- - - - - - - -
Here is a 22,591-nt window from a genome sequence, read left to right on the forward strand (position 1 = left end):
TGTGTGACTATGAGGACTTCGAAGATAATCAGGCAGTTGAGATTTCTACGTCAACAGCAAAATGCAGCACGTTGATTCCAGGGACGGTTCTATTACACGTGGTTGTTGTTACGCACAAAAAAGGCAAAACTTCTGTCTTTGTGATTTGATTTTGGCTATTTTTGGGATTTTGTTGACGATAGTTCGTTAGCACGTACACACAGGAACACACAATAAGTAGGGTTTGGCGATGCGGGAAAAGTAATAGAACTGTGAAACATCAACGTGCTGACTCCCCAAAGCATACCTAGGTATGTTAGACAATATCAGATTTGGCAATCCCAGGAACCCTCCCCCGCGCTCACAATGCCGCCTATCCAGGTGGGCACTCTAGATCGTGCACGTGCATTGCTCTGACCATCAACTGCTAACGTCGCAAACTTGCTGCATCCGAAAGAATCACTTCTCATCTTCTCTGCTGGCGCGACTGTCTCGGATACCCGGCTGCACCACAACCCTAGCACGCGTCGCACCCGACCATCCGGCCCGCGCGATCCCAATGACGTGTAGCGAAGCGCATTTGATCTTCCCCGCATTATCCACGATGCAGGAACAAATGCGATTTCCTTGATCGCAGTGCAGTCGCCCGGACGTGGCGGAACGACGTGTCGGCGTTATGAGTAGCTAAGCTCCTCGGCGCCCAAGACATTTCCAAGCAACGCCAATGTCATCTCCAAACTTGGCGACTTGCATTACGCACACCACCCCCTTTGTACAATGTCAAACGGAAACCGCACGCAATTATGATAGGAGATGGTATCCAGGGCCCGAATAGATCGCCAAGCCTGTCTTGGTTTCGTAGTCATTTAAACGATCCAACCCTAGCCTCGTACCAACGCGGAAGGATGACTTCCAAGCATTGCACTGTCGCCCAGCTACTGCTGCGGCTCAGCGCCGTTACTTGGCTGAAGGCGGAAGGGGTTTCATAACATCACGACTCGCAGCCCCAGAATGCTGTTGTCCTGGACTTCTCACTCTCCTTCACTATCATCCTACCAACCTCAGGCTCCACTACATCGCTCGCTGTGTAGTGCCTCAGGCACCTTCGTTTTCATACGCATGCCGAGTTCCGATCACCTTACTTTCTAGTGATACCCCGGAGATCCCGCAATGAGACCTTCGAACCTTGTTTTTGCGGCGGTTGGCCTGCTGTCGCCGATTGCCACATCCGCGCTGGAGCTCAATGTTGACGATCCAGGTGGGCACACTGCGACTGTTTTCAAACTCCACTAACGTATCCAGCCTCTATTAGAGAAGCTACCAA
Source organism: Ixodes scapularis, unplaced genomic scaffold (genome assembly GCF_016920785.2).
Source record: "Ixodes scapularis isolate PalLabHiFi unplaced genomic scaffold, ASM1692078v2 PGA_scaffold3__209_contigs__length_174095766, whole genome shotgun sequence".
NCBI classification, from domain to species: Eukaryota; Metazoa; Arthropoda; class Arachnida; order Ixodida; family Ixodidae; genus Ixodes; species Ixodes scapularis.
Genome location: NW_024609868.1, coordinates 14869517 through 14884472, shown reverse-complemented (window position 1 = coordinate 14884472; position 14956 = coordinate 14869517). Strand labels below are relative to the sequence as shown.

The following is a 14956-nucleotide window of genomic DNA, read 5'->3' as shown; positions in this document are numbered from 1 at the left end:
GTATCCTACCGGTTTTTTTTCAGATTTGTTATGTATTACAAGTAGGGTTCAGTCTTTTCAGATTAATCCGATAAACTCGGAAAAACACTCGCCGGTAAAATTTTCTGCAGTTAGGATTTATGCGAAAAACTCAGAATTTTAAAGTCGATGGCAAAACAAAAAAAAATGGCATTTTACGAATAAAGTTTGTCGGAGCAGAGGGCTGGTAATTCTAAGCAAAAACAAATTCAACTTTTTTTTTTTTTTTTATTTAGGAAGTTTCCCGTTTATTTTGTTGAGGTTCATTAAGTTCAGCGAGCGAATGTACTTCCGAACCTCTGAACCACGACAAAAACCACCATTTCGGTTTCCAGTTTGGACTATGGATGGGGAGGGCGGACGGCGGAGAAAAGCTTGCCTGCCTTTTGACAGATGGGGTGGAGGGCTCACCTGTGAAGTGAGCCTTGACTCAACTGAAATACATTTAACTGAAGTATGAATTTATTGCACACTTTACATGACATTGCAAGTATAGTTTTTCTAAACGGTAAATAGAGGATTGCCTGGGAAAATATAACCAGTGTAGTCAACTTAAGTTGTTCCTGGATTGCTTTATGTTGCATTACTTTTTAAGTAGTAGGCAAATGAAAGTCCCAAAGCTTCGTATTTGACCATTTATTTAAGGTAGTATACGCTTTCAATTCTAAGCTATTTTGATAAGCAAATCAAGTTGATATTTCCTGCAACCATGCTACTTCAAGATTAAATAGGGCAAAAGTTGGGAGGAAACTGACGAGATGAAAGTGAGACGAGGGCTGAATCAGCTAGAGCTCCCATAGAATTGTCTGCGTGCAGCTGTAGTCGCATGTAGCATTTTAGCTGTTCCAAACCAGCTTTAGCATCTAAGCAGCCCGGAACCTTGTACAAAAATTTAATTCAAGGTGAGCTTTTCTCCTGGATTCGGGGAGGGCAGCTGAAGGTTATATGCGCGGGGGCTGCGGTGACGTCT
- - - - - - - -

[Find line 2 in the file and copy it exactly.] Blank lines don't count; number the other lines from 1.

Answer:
TGTGTGACTATGAGGACTTCGAAGATAATCAGGCAGTTGAGATTTCTACGTCAACAGCAAAATGCAGCACGTTGATTCCAGGGACGGTTCTATTACACGTGGTTGTTGTTACGCACAAAAAAGGCAAAACTTCTGTCTTTGTGATTTGATTTTGGCTATTTTTGGGATTTTGTTGACGATAGTTCGTTAGCACGTACACACAGGAACACACAATAAGTAGGGTTTGGCGATGCGGGAAAAGTAATAGAACTGTGAAACATCAACGTGCTGACTCCCCAAAGCATACCTAGGTATGTTAGACAATATCAGATTTGGCAATCCCAGGAACCCTCCCCCGCGCTCACAATGCCGCCTATCCAGGTGGGCACTCTAGATCGTGCACGTGCATTGCTCTGACCATCAACTGCTAACGTCGCAAACTTGCTGCATCCGAAAGAATCACTTCTCATCTTCTCTGCTGGCGCGACTGTCTCGGATACCCGGCTGCACCACAACCCTAGCACGCGTCGCACCCGACCATCCGGCCCGCGCGATCCCAATGACGTGTAGCGAAGCGCATTTGATCTTCCCCGCATTATCCACGATGCAGGAACAAATGCGATTTCCTTGATCGCAGTGCAGTCGCCCGGACGTGGCGGAACGACGTGTCGGCGTTATGAGTAGCTAAGCTCCTCGGCGCCCAAGACATTTCCAAGCAACGCCAATGTCATCTCCAAACTTGGCGACTTGCATTACGCACACCACCCCCTTTGTACAATGTCAAACGGAAACCGCACGCAATTATGATAGGAGATGGTATCCAGGGCCCGAATAGATCGCCAAGCCTGTCTTGGTTTCGTAGTCATTTAAACGATCCAACCCTAGCCTCGTACCAACGCGGAAGGATGACTTCCAAGCATTGCACTGTCGCCCAGCTACTGCTGCGGCTCAGCGCCGTTACTTGGCTGAAGGCGGAAGGGGTTTCATAACATCACGACTCGCAGCCCCAGAATGCTGTTGTCCTGGACTTCTCACTCTCCTTCACTATCATCCTACCAACCTCAGGCTCCACTACATCGCTCGCTGTGTAGTGCCTCAGGCACCTTCGTTTTCATACGCATGCCGAGTTCCGATCACCTTACTTTCTAGTGATACCCCGGAGATCCCGCAATGAGACCTTCGAACCTTGTTTTTGCGGCGGTTGGCCTGCTGTCGCCGATTGCCACATCCGCGCTGGAGCTCAATGTTGACGATCCAGGTGGGCACACTGCGACTGTTTTCAAACTCCACTAACGTATCCAGCCTCTATTAGAGAAGCTACCAA